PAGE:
The investigation into the Clinton Foundation didn’t come up at all during FBI Director James Comey’s press conference Tuesday, prompting pundits like Fox News national security analyst K.T. McFarland to ask why.
Isn’t there a second FBI investigation? A criminal FBI investigation into the Clinton foundation? What is status of that?
— KT McFarland (@ktmcfarland) July 5, 2016
Fox News reported Tuesday evening that despite the FBI’s ruling on her emails, “Hillary Clinton may not be completely in the clear. ”
“The Clinton Foundation may still be the subject of its own investigation,” Megyn Kelly reported Tuesday evening on The Kelly File. “Director Comey made no mention of the foundation today or whether the FBI is investigating it, at all.”
According to Chief Intelligence correspondent Catherine Herridge, Republican Chairman of the House Committee on Oversight and Government Reform Jason Chaffetz pressed Comey after his statement at FBI headquarters about whether there would be charges against Clinton’s aides, and whether the entire investigation was closed.
“I specifically asked him what about the other people — what about the IT guy, what about the inner circle, what about the other things. And he quickly said, ‘I can’t tell you about that yet.'” Chaffetz explained on Special Report.
As Fox News reported back in January, the FBI expanded its investigation into Clinton’s emails to include the possible intersection of State Department business and the Clinton Foundation and whether public corruption laws were violated (as chronicled in Peter Schweizer’s book “Clinton Cash”).
Herridge noted that it wasn’t typical for Comey to not take questions after making a statement. “He seemed to anticipate the backlash,” she said.
Back in May, Rep. Darrell Issa (R-CA), the former chairman of the Oversight Committee, said that he believed that the FBI wouldn’t finish the public corruption track of the investigation until after the election.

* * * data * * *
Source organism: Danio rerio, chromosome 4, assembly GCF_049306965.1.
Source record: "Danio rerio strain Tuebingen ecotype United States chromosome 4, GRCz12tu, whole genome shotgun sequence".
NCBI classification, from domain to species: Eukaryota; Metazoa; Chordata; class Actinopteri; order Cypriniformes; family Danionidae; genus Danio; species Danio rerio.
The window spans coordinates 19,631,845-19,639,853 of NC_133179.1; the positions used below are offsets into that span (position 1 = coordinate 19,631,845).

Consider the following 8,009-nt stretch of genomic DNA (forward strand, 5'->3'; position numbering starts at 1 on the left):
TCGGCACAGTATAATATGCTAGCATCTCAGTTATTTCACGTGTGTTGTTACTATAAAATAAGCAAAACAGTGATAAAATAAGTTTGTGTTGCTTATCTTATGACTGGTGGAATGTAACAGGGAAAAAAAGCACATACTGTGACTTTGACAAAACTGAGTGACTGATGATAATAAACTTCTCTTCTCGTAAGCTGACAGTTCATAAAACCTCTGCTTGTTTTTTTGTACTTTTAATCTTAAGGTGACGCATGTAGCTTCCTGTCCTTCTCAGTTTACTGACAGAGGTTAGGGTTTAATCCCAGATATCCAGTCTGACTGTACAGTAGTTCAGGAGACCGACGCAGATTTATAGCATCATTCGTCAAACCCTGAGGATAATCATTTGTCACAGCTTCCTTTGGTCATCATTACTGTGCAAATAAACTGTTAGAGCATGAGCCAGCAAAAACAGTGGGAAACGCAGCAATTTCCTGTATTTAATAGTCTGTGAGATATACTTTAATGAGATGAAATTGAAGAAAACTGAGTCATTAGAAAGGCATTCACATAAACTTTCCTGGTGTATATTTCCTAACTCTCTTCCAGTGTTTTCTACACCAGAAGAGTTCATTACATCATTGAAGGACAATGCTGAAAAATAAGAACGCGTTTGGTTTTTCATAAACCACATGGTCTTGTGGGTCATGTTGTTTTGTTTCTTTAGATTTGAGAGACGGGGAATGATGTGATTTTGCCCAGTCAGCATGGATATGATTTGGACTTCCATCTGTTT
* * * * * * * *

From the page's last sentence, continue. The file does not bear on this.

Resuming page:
“I believe they are going to have to make a summary finding as to her violation of the national records act, her taking of the documents, and of course a classified portion,” said Issa who wielded subpoena power and oversaw an investigative staff while he chaired the Oversight Committee.
“They’re going to have to leave the … coordinating her activities and President Clinton’s activities and Chelsea’s activities in the Clinton Foundation, they’re probably going to have to leave that until after the election,” Issa said.
Meanwhile, Department of Justice officials filed a motion in federal court last week “seeking a 27-month delay in producing correspondence between former Secretary of State Hillary Clinton’s four top aides and officials with the Clinton Foundation and Teneo Holdings, a closely allied public relations firm that Bill Clinton helped launch.”
If the court permits the delay, the public won’t be able to read the communications until October 2018, about 22 months into her prospective first term as President. The four senior Clinton aides involved were Deputy Assistant Secretary of State Michael Fuchs, Ambassador-At-Large Melanne Verveer, Chief of Staff Cheryl Mills, and Deputy Chief of Staff Huma Abedin.
The State Department originally estimated that 6,000 emails and other documents were exchanged by the aides with the Clinton Foundation. But a series of “errors” the department told the court about Wednesday evening now mean the total has grown to “34,116 potentially responsive documents.”
During Clinton’s four years as America’s chief foreign diplomat, her aides communicated with officials at the Clinton Foundation and Teneo Holdings where Bill Clinton was formerly both a client and paid consultant, on the average of 700 times each month, according to the Justice Department filing.
David N. Bossie, president of Citizens United, which requested the documents under the Freedom of Information Act, called the delay “totally unacceptable” and charged that “the State Department is using taxpayer dollars to protect their candidate, Hillary Clinton.”
If Hillary Clinton wins the presidency, of course this all goes away. Unless, of course, Vladimir Putin decides to post all of the emails the Russians have onto WikiLeaks. Then we’re back to popcorn-popping time.